Though the manager did not get to see Gore in person last season, he said he saw plenty of video on the pitcher from his time the Padres and from Triple-A in the Nats’ system.

“We’ve seen a lot of stuff when he was really good in San Diego, we compare a lot of that stuff, and then we compare a lot of stuff on the analytical numbers that we get, and that kind of helps to tell us where he’s at, and what his ball is doing.”

Following the bullpens and live batting practice, Gore was lined up to start the Grapefruit League opener for his new ballclub this past Saturday.

“He’s ready,” Martinez told reporters, as quoted by MASN’s Mark Zuckerman.

“He’s thrown multiple (live batting practice sessions against hitters), so he’s ready to go. I’m excited to watch him go out there and pitch.”

Coming into camp, Gore, who arrived in West Palm Beach a few weeks early and was raring to go for Spring Training as he said in an appearance on MASN’s Hot Stove show in January.

MLB: Spring Training-Washington Nationals Workouts Reinhold Matay-USA TODAY Sports

A highly-regarded prospect with the Padres and part of a big trade just last summer, Gore wanted to pitch with the Nationals last season, to get to know his new teammates, but he said he understood the decision to shut him down late last season, after his rehab starts, rather than bringing him up for an outing in the majors, and he didn’t feel the need to prove himself.

“We needed to be smart. I needed to be smart,” Gore explained.

“I knew why I had got to where I was, so I understood.”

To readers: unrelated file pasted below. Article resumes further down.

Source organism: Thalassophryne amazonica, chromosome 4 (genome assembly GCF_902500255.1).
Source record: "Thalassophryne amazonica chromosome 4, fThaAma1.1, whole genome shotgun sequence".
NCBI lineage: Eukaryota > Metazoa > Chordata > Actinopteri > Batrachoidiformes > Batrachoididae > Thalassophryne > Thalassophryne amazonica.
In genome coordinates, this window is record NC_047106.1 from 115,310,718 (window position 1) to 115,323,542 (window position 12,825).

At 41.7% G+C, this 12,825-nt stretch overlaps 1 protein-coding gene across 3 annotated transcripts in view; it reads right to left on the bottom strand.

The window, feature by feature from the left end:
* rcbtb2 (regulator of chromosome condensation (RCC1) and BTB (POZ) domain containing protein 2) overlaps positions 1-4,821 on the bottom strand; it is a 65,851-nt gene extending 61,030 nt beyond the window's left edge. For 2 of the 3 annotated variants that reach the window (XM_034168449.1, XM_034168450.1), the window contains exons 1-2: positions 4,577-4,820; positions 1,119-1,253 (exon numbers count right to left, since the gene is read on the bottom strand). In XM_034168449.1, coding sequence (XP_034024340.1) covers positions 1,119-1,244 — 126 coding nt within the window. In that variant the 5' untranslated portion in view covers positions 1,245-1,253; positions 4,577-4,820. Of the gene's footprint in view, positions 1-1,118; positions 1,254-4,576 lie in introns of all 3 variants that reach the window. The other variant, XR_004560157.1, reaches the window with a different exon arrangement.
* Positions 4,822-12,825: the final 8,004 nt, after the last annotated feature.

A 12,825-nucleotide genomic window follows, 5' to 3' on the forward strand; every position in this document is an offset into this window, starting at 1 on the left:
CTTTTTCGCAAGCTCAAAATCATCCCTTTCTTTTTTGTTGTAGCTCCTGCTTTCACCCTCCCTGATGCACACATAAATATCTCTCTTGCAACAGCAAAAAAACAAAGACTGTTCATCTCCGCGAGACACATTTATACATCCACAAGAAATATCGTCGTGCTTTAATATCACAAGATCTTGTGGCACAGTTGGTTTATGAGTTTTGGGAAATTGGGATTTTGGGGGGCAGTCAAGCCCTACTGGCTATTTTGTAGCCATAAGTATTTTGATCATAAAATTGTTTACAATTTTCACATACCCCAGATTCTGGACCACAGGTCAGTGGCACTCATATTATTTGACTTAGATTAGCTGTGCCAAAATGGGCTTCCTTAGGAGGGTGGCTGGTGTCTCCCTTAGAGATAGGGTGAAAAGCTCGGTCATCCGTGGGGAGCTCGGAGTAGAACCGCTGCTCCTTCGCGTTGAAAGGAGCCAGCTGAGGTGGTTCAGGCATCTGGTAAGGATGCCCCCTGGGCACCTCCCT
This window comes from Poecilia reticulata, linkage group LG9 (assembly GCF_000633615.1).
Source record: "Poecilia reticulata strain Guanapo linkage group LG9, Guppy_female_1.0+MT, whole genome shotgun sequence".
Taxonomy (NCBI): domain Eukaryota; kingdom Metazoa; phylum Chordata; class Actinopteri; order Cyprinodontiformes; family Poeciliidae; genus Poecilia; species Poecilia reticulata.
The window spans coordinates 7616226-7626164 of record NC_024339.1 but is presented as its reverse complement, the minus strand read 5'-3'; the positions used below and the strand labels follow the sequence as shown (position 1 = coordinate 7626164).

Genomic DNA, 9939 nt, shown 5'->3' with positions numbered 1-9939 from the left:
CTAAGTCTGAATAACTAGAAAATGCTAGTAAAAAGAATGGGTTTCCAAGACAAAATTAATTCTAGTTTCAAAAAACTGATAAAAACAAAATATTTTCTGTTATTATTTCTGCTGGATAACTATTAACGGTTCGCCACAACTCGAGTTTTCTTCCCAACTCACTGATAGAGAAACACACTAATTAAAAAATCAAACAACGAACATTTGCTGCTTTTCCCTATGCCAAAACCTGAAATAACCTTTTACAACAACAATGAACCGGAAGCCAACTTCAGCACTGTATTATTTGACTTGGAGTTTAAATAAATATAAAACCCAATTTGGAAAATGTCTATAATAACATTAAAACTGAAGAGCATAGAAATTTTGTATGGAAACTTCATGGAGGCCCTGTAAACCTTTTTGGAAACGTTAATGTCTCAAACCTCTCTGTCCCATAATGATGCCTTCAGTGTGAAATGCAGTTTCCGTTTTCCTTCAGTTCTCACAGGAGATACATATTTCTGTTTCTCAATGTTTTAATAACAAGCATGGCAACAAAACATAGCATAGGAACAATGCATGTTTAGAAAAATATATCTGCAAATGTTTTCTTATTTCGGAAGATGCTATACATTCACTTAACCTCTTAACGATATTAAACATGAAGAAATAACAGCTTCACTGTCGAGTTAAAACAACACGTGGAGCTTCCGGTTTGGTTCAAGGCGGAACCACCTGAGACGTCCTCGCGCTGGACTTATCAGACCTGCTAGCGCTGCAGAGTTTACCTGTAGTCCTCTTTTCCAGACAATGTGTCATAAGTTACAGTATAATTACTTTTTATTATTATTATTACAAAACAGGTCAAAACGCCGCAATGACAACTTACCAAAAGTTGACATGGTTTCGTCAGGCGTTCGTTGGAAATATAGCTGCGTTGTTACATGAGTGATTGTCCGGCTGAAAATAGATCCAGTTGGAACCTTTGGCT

And he stressed he doesn’t feel the need to justify the trade the Nats made to move Juan Soto (and Josh Bell) for the pitcher and four other highly-regarded young prospects (and a since-released Luke Voit).

“No extra pressure,” Gore said. “Look, we have a job to do, it’s about performing and I’ve had to perform, so that’s just kind of part of it.”

Having put in the work last season, over the winter, and early this spring, Gore told reporters in West Palm Beach, FL he was healthy and ready to go for the first game of the year.

“It just felt 100 percent,” Gore said of his health now, as quoted on last week.

“I can kind of do everything on the mound that I need to do. It’s not dialed in right now, by any means, but my body’s strong. We should be ready to roll by the end of spring.”

In his debut for the Nationals on Saturday afternoon, Gore threw just 18 pitches total in one inning of work (as was the plan), 13 of them for strikes, mixing in his fastball (9 of 18 pitches, 95.3 MPH AVG), curveball (28%, 81.2 MPH), slider (17%, 89.5 MPH), and changeup (6%, 87.5 MPH), giving up one hit and striking out one batter in his Grapefruit League debut.

“I thought it was good,” Gore told reporters of the outing against the St. Louis Cardinals, as quoted by MASN’s Mark Zuckerman.

“I thought we were building off what we did in the (live batting practice sessions earlier this week). There are just some things that need to get better, but yeah, I thought it was pretty solid overall.”

Gore averaged 94.7 MPH on his fastball in the majors last season, throwing it 60.9% of the time, and said he was happy with his fastball, which he threw 50% of the time against the Cardinals, with his velocity sitting at 95 MPH and getting up to 96.3 MPH the first time out.

“I would say that’s good for right now,” Gore said, as quoted by writer Jessica Camerato.

“I would like for it to keep ticking up a little bit. But, 95, 96, is good.”

His manager was happy with the outing too.

“One thing for sure is that his direction was clean, and we loved that,” Martinez said.

“We’ll go back, we’ll sit, we’ll watch it, we’ll talk to him about it. But he repeated his mechanics every pitch, which was great to see.”